The decline of joggers can be held responsible by its negative associations of working-class fashion. More affordable UK shopping chains - such as Primark and H﹠M - began to heavily influence their clothing line by including popular sportswear items that were trending at the time of release in the 2000s. This meant that clothing such as joggers were often sold for under ten pounds, making it a cheaper option for lower-income households. However, this incline of purchase then created an elitism within the fashion community when wearing sportswear became too popular. Sportswear was seen as lazy and even unkempt through biased connotations of the working class.
This prejudice put joggers firmly out of mainstream media, particularly as ‘thrifting’ more unique pieces began to be publicised online in the late 2010s. Cheaper, more ‘tacky’ pieces such as joggers were seen as uncreative and basic, to the point that joggers have majorly fallen out of fashion. But all is not lost; the 20s have brought a new wave of ‘street fashion’, which mixes put together, structured pieces with more slouchy, relaxed clothing. Baggy, wide-legged trousers are now back in fashion, and this trend has begun to view tracksuits as stylish again. Loose tops paired with joggers is now a popular look online, and has begun to creep back into the public-eye again after so many years of criticism.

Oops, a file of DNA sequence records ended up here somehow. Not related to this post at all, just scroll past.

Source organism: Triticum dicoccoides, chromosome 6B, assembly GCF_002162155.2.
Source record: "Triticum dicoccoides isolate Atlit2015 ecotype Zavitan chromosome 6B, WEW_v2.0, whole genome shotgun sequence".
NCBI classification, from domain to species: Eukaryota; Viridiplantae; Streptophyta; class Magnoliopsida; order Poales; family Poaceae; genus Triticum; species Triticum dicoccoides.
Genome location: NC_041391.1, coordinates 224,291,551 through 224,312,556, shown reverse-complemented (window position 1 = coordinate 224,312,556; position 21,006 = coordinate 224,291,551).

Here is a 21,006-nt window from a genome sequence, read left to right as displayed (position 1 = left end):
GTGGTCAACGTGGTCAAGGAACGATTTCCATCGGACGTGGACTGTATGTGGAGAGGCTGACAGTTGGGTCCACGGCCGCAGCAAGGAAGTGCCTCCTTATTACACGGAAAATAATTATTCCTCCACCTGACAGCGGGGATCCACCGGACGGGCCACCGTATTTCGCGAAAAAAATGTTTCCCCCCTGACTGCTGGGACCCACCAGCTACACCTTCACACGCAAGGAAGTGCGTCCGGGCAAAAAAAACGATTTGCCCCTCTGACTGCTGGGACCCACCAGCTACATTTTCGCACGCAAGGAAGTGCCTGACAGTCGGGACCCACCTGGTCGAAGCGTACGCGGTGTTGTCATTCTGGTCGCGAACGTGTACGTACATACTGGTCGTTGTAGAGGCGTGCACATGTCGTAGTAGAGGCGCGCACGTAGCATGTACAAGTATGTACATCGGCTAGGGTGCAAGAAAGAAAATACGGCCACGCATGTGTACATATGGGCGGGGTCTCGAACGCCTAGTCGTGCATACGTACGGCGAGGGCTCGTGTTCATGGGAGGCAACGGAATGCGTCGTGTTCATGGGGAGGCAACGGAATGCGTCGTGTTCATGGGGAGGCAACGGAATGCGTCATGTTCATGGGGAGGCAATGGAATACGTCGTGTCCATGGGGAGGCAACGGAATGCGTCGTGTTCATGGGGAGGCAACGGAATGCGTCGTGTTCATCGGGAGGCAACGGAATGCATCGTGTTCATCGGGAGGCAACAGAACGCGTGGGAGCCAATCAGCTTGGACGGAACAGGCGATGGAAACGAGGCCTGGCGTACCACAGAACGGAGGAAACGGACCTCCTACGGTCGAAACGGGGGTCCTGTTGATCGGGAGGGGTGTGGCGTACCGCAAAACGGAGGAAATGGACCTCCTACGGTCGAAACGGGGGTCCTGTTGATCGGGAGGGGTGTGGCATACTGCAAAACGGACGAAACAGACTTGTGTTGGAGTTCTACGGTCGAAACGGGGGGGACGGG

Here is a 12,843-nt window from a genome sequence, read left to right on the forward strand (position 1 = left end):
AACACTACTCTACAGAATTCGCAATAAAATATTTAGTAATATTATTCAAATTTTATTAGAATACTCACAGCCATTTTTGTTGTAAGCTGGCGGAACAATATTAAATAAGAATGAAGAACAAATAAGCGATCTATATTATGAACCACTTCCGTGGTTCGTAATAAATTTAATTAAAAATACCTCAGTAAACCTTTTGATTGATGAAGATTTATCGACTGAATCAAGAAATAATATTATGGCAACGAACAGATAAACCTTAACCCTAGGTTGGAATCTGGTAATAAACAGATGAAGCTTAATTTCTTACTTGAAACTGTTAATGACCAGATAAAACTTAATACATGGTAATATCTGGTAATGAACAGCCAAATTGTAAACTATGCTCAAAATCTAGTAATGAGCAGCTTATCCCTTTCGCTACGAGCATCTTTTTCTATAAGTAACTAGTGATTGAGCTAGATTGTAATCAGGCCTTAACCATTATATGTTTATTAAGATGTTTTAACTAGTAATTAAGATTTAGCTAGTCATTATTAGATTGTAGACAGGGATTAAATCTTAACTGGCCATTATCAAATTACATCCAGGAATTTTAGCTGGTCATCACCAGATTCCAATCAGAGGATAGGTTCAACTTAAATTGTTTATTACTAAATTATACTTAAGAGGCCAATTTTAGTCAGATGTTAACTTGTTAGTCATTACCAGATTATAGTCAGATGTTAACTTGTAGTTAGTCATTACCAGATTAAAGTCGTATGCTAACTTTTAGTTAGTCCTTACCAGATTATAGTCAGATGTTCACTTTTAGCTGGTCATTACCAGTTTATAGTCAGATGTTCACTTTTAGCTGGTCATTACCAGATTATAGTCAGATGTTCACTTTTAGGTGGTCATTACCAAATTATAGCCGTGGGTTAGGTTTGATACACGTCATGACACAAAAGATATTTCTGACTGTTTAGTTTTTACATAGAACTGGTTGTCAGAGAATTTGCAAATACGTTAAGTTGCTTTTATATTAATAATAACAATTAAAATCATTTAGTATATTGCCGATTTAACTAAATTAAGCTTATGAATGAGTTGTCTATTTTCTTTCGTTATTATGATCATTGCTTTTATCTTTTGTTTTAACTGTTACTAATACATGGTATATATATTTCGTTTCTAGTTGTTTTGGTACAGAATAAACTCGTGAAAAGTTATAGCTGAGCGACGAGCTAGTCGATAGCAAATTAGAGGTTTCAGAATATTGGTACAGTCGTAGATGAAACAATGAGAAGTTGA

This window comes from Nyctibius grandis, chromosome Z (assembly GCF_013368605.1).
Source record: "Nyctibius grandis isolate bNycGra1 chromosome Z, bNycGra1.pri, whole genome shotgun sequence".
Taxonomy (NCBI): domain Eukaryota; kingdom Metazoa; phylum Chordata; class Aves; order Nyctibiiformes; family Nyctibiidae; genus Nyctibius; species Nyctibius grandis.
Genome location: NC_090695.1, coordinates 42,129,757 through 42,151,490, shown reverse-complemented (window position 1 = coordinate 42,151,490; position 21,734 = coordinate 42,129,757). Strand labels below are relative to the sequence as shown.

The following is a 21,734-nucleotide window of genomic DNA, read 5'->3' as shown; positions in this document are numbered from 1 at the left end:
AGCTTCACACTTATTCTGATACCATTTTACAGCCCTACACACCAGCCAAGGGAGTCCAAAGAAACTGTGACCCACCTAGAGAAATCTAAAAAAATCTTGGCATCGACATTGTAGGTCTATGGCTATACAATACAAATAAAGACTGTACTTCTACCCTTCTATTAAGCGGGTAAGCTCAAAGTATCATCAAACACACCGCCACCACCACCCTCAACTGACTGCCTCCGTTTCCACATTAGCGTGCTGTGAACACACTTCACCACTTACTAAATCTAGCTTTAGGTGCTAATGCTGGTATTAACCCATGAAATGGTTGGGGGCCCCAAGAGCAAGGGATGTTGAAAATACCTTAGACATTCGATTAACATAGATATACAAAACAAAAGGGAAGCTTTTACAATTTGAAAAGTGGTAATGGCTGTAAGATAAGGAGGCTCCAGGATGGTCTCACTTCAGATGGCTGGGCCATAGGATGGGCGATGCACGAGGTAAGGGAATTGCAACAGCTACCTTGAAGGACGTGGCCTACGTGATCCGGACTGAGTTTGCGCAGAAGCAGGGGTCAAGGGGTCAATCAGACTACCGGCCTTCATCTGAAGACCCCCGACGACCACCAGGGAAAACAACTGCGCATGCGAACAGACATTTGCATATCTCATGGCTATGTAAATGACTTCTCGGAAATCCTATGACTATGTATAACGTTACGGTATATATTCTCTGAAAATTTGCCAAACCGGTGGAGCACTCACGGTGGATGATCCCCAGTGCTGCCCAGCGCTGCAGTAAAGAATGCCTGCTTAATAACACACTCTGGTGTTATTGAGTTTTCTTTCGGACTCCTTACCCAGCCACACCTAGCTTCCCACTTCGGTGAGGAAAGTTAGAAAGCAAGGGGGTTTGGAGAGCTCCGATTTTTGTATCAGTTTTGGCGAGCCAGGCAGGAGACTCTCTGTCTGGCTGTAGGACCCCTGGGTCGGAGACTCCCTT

Since the dawn of fashion, trends have been temporary, fickle and change constantly; therefore the question of whether joggers will ever be fashionable is as uncertain as any other current fashion item. What was popular one day can be a major faux-pas the next, and with the internet being so widespread, there’s no telling what clothing item will be victimised next. If you want to wear joggers, just do it - they’ll probably be the next big thing again in a few years.